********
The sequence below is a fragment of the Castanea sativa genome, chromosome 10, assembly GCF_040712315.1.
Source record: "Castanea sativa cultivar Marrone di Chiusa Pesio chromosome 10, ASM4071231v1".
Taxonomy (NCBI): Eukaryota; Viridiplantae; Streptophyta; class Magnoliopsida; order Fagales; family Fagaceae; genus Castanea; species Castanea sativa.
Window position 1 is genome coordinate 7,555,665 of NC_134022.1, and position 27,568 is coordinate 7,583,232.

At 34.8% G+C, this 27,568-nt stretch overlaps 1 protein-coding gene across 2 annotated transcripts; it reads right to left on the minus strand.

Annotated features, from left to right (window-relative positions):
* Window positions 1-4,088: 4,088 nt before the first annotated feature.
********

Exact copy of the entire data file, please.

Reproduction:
The sequence below is a fragment of the Castanea sativa genome, chromosome 10, assembly GCF_040712315.1.
Source record: "Castanea sativa cultivar Marrone di Chiusa Pesio chromosome 10, ASM4071231v1".
Taxonomy (NCBI): Eukaryota; Viridiplantae; Streptophyta; class Magnoliopsida; order Fagales; family Fagaceae; genus Castanea; species Castanea sativa.
Window position 1 is genome coordinate 7,555,665 of NC_134022.1, and position 27,568 is coordinate 7,583,232.

At 34.8% G+C, this 27,568-nt stretch overlaps 1 protein-coding gene across 2 annotated transcripts; it reads right to left on the minus strand.

Annotated features, from left to right (window-relative positions):
* Window positions 1-4,088: 4,088 nt before the first annotated feature.